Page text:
The Location of Justice
An examination of the pervasive and often overlooked infrastructure of criminal justice in New York and the spaces that could serve a more just city.In This Series
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Police presence in a neighborhood is not a simple thing. If police should make public space safe from the threat of violence, for people of color, the protective presence of police also implies the risk of violence at their hands. For more than 60 years, the solution to this conundrum — how to protect communities from crime and from police abuse — has been consistent. Community policing programs, where officers walking the beat are a familiar, problem-solving presence, have followed the deaths of Michael Brown, Eric Garner, and Freddie Gray, just as they followed rebellions against police abuses in the ‘60s. Olivia Schwob traces their history, and contradictions, below. It seems intuitive that familiarity would breed respect, trust, and greater safety for residents and police officers alike. But there is not such a great difference between policing as a public service, which may work with municipal upgrades to improve life in neglected neighborhoods, and policing as an occupation of territory, which may remove residents from their streets to jails and prisons or terrorize them at home (think stop and frisk). Alternatives are not so clear cut, but mechanisms for communities to keep themselves safe, and tools that effectively police the police, can also have an important role in clearing fear from the streets.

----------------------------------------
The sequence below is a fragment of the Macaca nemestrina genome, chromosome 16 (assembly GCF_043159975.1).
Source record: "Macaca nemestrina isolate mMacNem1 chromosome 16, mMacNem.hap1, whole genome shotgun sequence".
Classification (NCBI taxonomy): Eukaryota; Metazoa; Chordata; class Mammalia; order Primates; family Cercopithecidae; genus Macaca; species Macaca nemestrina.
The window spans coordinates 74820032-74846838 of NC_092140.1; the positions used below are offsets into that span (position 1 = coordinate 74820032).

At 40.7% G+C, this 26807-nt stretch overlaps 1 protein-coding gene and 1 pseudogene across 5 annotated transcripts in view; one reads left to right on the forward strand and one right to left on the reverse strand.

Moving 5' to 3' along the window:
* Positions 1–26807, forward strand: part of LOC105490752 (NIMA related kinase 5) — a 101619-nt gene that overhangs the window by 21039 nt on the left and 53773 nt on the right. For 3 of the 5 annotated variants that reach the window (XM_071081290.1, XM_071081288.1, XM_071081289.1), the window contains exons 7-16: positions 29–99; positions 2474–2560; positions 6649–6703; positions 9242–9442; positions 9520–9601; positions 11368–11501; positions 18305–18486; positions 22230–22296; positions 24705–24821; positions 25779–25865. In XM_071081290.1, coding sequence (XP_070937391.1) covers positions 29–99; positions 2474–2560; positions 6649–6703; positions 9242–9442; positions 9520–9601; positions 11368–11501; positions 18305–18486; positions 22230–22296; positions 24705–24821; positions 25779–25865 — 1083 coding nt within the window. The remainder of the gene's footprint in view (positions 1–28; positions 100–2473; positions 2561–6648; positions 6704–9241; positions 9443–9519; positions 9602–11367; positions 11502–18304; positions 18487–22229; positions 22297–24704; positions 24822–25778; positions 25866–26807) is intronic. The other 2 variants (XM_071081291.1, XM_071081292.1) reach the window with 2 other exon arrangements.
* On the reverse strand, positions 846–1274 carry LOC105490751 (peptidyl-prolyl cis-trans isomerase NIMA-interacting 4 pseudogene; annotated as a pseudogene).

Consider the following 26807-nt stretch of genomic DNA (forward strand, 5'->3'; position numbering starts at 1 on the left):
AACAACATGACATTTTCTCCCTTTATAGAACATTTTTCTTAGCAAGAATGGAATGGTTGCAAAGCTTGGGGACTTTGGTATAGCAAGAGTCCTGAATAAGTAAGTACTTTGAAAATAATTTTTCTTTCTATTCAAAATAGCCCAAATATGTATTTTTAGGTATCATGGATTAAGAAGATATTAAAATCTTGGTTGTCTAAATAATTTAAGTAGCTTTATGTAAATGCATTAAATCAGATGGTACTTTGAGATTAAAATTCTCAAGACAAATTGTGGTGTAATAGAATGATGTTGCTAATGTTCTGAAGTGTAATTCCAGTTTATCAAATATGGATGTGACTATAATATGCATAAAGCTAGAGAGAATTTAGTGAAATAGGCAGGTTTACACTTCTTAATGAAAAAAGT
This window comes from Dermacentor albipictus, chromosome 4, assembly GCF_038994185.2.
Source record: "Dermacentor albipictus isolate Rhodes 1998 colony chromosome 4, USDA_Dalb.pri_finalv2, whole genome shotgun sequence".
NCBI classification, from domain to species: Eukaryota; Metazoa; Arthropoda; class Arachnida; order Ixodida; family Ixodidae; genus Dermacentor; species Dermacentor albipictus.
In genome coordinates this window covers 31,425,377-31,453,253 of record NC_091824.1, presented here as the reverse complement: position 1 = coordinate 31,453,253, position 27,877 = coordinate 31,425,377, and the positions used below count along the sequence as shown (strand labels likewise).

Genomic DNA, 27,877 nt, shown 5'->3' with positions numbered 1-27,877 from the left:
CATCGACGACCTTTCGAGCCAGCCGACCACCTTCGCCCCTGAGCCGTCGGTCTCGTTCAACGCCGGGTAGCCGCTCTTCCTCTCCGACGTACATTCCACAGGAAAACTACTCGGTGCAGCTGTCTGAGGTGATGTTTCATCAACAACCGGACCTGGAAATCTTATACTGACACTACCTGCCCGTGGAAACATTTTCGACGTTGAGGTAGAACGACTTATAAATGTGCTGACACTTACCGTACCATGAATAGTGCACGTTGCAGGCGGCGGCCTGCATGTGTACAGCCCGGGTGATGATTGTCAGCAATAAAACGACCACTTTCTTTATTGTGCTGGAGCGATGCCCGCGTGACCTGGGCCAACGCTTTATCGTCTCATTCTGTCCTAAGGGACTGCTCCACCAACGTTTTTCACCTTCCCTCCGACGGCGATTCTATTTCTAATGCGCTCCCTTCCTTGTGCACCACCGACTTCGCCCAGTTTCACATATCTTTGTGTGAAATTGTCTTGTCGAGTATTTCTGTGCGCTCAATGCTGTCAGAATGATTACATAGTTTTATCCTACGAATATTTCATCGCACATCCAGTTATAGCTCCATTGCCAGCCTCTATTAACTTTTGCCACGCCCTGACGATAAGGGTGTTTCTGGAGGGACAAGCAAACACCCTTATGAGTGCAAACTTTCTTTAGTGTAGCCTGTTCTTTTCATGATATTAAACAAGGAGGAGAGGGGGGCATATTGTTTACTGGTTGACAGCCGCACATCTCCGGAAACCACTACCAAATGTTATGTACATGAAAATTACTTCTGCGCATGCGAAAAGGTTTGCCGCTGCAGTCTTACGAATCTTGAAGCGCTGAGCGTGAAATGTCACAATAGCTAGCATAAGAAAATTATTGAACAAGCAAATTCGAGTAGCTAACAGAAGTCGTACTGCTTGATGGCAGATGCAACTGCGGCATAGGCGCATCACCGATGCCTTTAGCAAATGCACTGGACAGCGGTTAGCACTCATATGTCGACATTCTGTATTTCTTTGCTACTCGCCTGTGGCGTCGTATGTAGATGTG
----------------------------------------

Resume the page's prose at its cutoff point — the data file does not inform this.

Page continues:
In the subway, young New Yorkers of color smile down on passengers, calling them to police their own communities: “It’s You We Want.” On radio spots and YouTube videos, other Black and Latino New Yorkers channel their frustration with the NYPD into suggestions for reform: For one young woman, a “line of communication” would make her and her family feel “more comfortable” with the presence of police. For another, having the same police officers patrol the same neighborhood over time would make her feel a sense of “connection.” One man emphasizes the importance of residents having a “voice.” Another video gives the cop’s perspective: Regular contact would help officers see residents “as human beings.”